9 Houston startups that are pivoting to provide COVID-19-related services

Startups all over Houston and across industries are answering the call for tech solutions to COVID-19-caused issues from real estate and mental health to new software and services. Duy Do/Getty Images

From software to new services, several Houston startups are using this time of crisis to roll out new options for people living in the time of the COVID-19 crisis.

Last week, InnovationMap rounded up seven health tech startups providing health care solutions. This week, here are nine more startups that have reacted to the coronavirus with new tech solutions. Continue reading.

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Building Houston

 
 

Here's what Houston-based online programs are ranked as best in the country. Photo by Luis Alvarez/Getty Images

Rice University's online MBA program has something to brag about. According to a new report, the program has risen through the ranks of other online MBA curriculums.

MBA@Rice, the online program at the Jones Graduate School of Business at Rice, has ranked higher in four categories in the latest edition of U.S. News & World Report’s Best Online Programs. The report evaluated schools based on data specifically related to their distance education MBA programs, and U.S. News has a separate ranking for non-MBA graduate business degrees in areas such as finance, marketing and management. The MBA list focused on engagement, peer assessment, faculty credentials and training, student excellence, and services and technologies.

“We use the same professors to deliver the same rigorous, high-touch MBA in our online MBA as we do in all our campus-based programs,” said Rice Business Dean Peter Rodriguez. “The strong national rankings recognize our success in reaching highly talented working professionals who don’t live near enough to our campus or for whom an online program is the best option.”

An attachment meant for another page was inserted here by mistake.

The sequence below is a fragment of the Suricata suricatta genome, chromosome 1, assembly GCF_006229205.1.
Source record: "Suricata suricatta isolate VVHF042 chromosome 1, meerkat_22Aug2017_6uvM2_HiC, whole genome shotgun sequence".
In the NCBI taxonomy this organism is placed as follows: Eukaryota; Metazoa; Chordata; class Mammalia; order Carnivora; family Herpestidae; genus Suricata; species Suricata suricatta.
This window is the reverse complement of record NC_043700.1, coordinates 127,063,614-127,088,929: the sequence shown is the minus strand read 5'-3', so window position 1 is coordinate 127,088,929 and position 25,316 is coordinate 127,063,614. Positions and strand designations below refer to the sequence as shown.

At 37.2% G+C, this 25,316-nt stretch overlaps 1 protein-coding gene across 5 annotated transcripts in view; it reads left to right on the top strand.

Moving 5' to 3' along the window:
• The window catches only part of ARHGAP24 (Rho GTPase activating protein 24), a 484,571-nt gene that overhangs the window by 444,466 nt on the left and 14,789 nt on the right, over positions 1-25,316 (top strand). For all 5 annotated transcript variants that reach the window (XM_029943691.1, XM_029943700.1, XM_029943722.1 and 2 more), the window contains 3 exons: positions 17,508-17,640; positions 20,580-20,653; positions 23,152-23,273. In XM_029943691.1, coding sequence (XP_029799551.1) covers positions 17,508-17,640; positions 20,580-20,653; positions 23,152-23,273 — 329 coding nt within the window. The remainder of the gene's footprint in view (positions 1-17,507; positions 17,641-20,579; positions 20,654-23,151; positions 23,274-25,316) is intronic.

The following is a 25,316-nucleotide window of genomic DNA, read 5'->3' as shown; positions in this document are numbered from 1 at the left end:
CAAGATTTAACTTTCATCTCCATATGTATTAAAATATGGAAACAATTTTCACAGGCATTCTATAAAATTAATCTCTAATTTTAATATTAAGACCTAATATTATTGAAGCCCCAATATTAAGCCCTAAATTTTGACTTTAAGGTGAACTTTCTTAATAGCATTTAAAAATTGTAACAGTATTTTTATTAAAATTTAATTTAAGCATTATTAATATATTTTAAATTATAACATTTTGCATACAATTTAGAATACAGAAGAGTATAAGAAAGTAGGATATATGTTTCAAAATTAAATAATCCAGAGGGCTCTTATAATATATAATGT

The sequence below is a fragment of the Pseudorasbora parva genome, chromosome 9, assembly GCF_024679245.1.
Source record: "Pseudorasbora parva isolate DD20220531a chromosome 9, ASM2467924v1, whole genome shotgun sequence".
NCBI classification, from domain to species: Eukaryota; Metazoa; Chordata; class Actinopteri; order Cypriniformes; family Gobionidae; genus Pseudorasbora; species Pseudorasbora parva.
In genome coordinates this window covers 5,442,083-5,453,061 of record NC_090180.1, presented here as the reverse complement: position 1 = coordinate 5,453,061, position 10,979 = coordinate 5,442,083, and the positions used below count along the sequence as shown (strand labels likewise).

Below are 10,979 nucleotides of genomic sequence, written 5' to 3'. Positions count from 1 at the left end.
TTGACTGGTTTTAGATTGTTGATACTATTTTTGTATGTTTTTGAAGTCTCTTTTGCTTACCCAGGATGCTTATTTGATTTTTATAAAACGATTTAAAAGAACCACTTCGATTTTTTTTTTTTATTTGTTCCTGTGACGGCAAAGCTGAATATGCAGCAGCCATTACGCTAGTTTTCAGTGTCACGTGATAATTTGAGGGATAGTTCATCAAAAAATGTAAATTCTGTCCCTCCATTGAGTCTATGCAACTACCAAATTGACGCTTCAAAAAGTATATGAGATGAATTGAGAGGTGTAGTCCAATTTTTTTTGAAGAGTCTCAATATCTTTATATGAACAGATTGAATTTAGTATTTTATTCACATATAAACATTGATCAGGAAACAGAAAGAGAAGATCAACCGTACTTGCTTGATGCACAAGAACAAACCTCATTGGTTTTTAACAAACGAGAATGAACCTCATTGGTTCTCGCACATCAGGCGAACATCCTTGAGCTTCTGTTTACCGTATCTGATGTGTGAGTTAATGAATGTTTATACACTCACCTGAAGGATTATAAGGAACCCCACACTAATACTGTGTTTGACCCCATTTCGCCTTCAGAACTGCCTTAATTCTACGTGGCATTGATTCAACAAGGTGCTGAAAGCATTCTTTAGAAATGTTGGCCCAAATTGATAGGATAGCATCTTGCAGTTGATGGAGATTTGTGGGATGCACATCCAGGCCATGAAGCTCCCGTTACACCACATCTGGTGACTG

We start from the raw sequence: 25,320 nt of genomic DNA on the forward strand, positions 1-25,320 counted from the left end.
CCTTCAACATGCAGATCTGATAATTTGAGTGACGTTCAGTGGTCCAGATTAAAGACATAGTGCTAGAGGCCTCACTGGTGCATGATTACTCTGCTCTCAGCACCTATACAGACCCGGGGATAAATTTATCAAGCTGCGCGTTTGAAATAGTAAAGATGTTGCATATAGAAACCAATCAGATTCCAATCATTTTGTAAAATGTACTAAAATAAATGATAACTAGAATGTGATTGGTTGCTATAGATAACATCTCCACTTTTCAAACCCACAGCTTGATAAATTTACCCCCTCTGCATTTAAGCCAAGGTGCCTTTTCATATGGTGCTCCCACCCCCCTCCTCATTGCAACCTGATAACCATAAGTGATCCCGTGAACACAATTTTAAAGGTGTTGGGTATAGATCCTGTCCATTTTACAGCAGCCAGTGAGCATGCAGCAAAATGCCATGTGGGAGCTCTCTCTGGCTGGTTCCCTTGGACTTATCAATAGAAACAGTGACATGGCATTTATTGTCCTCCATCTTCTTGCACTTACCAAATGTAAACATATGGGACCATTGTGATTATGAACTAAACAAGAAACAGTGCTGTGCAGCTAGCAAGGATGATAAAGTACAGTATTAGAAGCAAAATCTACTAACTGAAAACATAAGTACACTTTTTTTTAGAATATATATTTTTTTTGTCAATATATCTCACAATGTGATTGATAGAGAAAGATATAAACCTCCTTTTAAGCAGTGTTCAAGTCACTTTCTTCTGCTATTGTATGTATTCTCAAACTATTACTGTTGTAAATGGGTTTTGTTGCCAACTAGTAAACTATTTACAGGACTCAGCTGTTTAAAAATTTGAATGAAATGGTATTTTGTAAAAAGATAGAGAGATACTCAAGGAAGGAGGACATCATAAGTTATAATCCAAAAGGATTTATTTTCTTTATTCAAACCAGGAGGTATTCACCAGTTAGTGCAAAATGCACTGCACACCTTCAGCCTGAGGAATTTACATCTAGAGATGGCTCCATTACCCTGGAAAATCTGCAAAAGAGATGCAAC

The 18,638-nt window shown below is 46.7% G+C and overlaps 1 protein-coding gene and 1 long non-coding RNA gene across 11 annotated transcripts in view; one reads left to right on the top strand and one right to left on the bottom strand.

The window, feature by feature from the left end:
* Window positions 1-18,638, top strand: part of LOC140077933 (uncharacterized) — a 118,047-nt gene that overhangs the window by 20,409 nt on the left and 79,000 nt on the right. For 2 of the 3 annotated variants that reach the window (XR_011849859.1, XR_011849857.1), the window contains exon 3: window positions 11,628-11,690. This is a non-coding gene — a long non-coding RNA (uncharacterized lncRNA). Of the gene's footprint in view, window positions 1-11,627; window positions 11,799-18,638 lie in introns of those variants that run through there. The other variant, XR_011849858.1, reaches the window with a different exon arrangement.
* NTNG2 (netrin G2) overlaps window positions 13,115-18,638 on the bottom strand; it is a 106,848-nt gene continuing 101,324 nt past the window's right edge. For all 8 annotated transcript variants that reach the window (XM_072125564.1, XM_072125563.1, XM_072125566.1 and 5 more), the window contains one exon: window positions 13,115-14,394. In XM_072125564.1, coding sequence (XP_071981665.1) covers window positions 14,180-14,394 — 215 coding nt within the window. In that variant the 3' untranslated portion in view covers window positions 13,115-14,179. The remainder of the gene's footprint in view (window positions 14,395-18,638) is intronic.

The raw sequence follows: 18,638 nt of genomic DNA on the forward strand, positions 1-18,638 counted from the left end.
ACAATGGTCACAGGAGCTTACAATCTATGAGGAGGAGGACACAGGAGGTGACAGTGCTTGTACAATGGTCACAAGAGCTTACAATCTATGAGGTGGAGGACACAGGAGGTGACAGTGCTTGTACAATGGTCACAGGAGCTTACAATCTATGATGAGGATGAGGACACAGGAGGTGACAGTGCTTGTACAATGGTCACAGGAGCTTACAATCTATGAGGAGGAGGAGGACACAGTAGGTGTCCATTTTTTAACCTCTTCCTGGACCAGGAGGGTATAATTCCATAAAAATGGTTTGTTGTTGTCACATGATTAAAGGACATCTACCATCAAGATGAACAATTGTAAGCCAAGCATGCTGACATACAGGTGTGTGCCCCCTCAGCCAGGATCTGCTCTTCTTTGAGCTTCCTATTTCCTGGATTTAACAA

Rice's virtual MBA program ranked No. 12 (tied) in the 2023 list, which was up several spots from its 2022 ranking, which was No. 20. Additionally, Rice stood out in these other three categories:

  • Best Online MBA Programs for Veterans: tied for No. 10 (No. 14 last year).
  • Best Online Business Analytics MBA Programs: tied for No. 10 (tied for No. 12 last year).
  • Best Online General Management MBA Programs: tied for No. 7 (tied for No. 11 last year).

Rice recently announced a hybrid MBA program that combines online instruction with in-person engagement. The first cohort is slated to start this summer.

The MBA@Rice program is the top-ranked Texas-based program on the virtual MBA list. Several other programs from the Lone Star State make the list of 366 schools, including:

  • University of Texas at Dallas at No. 17
  • Texas Tech University at No. 33
  • Baylor University, University of North Texas, and West Texas A&M University tied for No, 65

U.S News & World Report ranked other online programs. Here's how Houston schools placed on the other lists:

  • The University of Houston tied for No. 10 in Best Online Master's in Education Programs and tied for No. 75 in Best Online Master's in Business Programs
  • Rice University, in addition to its MBA ranking, tied for No. 27 on the Online Master’s in Computer Information Technology Programs ranking after being tied for No. 49 last year
  • University of Houston-Downtown ranked No. 26 in Best Online Master's in Criminal Justice Programs and tied for No. 55 in Best Online Bachelor's Programs

The full list of best online higher education programs ranked by U.S. News & World Report is available online.